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Wednesday, April 11, 2012 07:13 pm

What would Col. Sanders do?

Chick-fil-A generates controversy at UIS

Chick-fil-A may be roosting at University of Illinois Springfield, and not everyone is happy with the prospect.

“Have we been in contact with them?” says Derek Schnapp, UIS spokesman. “We have been. We’re basically at the discussion stage with our campus community.”

Whether Chick-fil-A will return to Springfield since leaving the city in the 1990s has been a hot topic. In 2008, White Oaks Mall encouraged folks to send postcards to the Atlanta-based restaurant chain, asking for a restaurant here. Last fall, “Will Chick-fil-A Come To Springfield?” was nominated as the city’s Best Kept Secret when Illinois Times polled readers in preparation for the annual Best of Springfield edition.

The answer is maybe.

The UIS Student Government Association on Sunday is scheduled to take up the question. If the association says yes, then the entire student body could be asked to vote in a referendum, Schnapp said. If the association says no, then the proposal would go no further, he said. Schnapp said that he could not say when an on-campus franchise might open.

“There’s absolutely no time frame whatsoever,” Schnapp said. “We’re at the stage to hear opinions.”

Citing the company’s financial support for charities perceived hostile to gay rights, some on campus are against the idea. Junior Alex Williams last Thursday posted fliers around campus headlined “UIS Cares More About Chickens Than Their Students.”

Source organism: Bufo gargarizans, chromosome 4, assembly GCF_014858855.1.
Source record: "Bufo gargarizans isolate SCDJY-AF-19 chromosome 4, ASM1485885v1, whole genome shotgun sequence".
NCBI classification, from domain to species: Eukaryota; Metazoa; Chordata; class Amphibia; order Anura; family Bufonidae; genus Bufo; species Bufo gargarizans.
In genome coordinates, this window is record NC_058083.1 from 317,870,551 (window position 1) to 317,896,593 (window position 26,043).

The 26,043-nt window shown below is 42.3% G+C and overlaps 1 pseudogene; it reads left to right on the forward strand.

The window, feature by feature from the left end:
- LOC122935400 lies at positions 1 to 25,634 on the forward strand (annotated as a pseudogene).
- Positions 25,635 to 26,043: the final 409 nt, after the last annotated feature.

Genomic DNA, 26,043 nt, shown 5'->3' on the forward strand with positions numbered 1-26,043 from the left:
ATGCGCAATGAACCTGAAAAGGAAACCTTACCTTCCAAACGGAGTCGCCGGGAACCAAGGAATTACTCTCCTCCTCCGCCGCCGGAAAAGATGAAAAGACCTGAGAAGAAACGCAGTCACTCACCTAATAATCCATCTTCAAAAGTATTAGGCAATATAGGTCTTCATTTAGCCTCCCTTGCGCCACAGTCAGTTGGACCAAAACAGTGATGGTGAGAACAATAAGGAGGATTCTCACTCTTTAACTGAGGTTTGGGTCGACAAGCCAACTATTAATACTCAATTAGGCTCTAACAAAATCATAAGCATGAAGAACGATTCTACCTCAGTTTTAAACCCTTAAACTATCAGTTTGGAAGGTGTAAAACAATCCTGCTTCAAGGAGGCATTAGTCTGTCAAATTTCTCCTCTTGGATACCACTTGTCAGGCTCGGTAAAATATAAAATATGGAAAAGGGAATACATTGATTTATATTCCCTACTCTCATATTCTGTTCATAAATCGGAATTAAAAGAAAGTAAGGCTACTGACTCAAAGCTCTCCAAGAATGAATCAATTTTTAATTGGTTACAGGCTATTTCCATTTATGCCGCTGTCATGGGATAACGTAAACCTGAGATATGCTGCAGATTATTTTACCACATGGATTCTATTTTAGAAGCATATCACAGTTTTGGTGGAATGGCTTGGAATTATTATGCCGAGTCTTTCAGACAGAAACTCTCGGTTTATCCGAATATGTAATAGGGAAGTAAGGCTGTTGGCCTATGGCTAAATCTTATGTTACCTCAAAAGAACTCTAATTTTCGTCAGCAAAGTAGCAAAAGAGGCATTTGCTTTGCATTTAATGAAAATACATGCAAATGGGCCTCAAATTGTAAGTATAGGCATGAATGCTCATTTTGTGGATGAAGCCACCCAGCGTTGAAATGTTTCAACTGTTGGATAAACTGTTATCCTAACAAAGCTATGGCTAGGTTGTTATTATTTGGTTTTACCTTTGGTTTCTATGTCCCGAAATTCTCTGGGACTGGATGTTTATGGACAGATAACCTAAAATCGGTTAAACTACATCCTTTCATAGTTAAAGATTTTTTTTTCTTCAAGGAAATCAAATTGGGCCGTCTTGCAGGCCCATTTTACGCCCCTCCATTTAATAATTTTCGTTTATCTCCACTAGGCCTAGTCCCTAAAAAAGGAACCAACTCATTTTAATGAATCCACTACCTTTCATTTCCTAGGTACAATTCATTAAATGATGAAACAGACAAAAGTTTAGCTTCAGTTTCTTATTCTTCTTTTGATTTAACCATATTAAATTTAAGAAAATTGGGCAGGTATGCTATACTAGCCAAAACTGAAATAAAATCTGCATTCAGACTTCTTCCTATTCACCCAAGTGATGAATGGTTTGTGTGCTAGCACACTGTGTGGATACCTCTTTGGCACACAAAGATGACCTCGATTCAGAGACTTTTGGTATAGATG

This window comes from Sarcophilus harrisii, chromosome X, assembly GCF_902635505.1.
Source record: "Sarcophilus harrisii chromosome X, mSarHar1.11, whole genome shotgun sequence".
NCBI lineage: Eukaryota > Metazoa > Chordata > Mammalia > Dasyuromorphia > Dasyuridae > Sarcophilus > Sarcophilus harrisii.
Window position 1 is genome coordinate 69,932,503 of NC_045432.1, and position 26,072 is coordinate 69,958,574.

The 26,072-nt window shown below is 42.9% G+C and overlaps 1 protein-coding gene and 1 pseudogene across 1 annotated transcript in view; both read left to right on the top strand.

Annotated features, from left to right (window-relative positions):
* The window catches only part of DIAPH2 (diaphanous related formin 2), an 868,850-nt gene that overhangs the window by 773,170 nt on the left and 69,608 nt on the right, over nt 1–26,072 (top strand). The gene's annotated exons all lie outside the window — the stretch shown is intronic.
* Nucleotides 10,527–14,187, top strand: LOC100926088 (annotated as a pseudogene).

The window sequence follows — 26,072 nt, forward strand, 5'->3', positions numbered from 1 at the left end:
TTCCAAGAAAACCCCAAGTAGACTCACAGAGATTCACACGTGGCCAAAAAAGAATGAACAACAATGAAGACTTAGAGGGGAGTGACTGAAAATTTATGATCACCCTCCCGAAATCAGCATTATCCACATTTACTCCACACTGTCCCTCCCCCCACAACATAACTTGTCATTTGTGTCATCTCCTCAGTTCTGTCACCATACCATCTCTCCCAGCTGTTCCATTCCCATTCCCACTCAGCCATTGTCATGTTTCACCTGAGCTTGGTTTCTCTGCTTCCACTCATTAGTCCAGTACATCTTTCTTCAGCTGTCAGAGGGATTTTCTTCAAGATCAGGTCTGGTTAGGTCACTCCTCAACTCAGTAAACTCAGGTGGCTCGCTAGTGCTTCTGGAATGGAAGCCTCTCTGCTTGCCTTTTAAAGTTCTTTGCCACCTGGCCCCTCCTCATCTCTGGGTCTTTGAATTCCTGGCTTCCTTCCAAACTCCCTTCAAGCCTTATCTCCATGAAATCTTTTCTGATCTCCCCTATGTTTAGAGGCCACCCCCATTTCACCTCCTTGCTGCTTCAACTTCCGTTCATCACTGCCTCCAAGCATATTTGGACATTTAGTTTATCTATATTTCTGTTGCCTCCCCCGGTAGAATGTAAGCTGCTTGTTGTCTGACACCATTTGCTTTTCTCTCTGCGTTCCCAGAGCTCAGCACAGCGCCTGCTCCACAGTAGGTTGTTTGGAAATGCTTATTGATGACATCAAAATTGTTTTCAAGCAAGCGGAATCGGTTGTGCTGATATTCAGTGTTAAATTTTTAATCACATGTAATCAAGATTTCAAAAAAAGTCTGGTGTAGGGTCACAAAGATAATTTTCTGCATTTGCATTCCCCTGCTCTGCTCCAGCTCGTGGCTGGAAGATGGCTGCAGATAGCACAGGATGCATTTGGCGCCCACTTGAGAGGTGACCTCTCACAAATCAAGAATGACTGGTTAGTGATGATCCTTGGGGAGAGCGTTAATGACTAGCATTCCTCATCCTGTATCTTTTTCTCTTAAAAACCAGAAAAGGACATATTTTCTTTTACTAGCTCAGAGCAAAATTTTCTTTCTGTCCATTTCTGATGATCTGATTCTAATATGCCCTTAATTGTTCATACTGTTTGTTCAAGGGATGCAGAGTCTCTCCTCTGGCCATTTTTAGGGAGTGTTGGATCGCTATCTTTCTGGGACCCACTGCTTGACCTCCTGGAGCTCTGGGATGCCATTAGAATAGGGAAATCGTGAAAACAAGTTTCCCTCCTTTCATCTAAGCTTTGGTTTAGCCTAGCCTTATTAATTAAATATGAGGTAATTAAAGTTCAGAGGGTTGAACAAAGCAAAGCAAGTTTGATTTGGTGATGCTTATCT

Williams says that most of the fliers have been taken down.

“One day, I just got really angry after class, and I went and printed out 200 of them and posted them around campus,” Williams said. “There’s a lot of faculty and staff that are very concerned about this.”

Michael Murphy, an assistant professor in the Department of Women and Gender Studies, says that the issue should not be decided with a vote.

“The problem with that is, it puts the rights of minorities up to a popular vote,” Murphy said. “This is a problematic thing for us to be bringing to a state-supported university. … You put one fast-food franchise on campus, you basically have a captive audience.”

Chancellor Susan Koch has, apparently, not committed. When Murphy emailed Koch asking her to kill the proposal, the chancellor refused in an email the professor received today and provided to Illinois Times.

“It seems to me that this is a good educational opportunity and that it will be important for our students to explore the issue and take the time to learn about it,” Koch wrote.

According to equalitymatters.org, a website dedicated to lesbian, gay, bisexual and transgender issues, a Chick-fil-A’s charitable foundation called WinShape donated nearly $2 million in 2009 to charities that have opposed gay rights, including marriage rights for homosexuals. The company has said that it does not discriminate.

“We’re not anti-anybody,” company president Dan Cathy told the Atlanta Journal-Constitution last year. “Our mission is to create raving fans.”

Cathy last year also issued a statement last year saying that his family, which owns the company, practices tolerance.

“While my family and I believe in the Biblical definition of marriage, we love and respect anyone who disagrees.”

Contact Bruce Rushton at brushton@illinoistimes.com


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